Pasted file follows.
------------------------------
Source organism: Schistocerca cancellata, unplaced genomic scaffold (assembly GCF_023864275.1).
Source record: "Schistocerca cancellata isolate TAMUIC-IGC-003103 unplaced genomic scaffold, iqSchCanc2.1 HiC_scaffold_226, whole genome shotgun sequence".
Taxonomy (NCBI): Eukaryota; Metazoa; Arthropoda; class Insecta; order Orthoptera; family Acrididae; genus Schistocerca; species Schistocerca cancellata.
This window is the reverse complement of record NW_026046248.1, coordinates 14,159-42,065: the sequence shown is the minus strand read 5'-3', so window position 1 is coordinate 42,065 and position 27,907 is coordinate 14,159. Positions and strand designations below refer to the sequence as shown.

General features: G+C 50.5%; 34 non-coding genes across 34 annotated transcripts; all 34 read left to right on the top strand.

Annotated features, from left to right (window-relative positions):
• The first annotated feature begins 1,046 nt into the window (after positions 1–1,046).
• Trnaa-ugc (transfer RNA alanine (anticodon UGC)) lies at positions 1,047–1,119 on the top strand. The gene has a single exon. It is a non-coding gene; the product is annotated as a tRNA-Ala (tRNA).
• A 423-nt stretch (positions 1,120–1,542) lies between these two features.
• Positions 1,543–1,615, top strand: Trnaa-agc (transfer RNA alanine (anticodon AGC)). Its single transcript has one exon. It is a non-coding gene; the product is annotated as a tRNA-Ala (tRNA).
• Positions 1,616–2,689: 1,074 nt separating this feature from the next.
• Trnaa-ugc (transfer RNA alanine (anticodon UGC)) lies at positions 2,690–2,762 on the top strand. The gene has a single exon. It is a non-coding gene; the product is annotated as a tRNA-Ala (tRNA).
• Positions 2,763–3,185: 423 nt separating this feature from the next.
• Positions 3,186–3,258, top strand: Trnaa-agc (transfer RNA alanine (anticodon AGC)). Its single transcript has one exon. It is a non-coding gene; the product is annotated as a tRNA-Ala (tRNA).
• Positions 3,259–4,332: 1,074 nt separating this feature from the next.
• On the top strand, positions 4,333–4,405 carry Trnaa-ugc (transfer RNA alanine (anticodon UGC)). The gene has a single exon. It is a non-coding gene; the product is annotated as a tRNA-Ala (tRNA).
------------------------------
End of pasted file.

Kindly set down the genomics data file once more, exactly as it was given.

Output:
Source organism: Schistocerca cancellata, unplaced genomic scaffold (assembly GCF_023864275.1).
Source record: "Schistocerca cancellata isolate TAMUIC-IGC-003103 unplaced genomic scaffold, iqSchCanc2.1 HiC_scaffold_226, whole genome shotgun sequence".
Taxonomy (NCBI): Eukaryota; Metazoa; Arthropoda; class Insecta; order Orthoptera; family Acrididae; genus Schistocerca; species Schistocerca cancellata.
This window is the reverse complement of record NW_026046248.1, coordinates 14,159-42,065: the sequence shown is the minus strand read 5'-3', so window position 1 is coordinate 42,065 and position 27,907 is coordinate 14,159. Positions and strand designations below refer to the sequence as shown.

General features: G+C 50.5%; 34 non-coding genes across 34 annotated transcripts; all 34 read left to right on the top strand.

Annotated features, from left to right (window-relative positions):
• The first annotated feature begins 1,046 nt into the window (after positions 1–1,046).
• Trnaa-ugc (transfer RNA alanine (anticodon UGC)) lies at positions 1,047–1,119 on the top strand. The gene has a single exon. It is a non-coding gene; the product is annotated as a tRNA-Ala (tRNA).
• A 423-nt stretch (positions 1,120–1,542) lies between these two features.
• Positions 1,543–1,615, top strand: Trnaa-agc (transfer RNA alanine (anticodon AGC)). Its single transcript has one exon. It is a non-coding gene; the product is annotated as a tRNA-Ala (tRNA).
• Positions 1,616–2,689: 1,074 nt separating this feature from the next.
• Trnaa-ugc (transfer RNA alanine (anticodon UGC)) lies at positions 2,690–2,762 on the top strand. The gene has a single exon. It is a non-coding gene; the product is annotated as a tRNA-Ala (tRNA).
• Positions 2,763–3,185: 423 nt separating this feature from the next.
• Positions 3,186–3,258, top strand: Trnaa-agc (transfer RNA alanine (anticodon AGC)). Its single transcript has one exon. It is a non-coding gene; the product is annotated as a tRNA-Ala (tRNA).
• Positions 3,259–4,332: 1,074 nt separating this feature from the next.
• On the top strand, positions 4,333–4,405 carry Trnaa-ugc (transfer RNA alanine (anticodon UGC)). The gene has a single exon. It is a non-coding gene; the product is annotated as a tRNA-Ala (tRNA).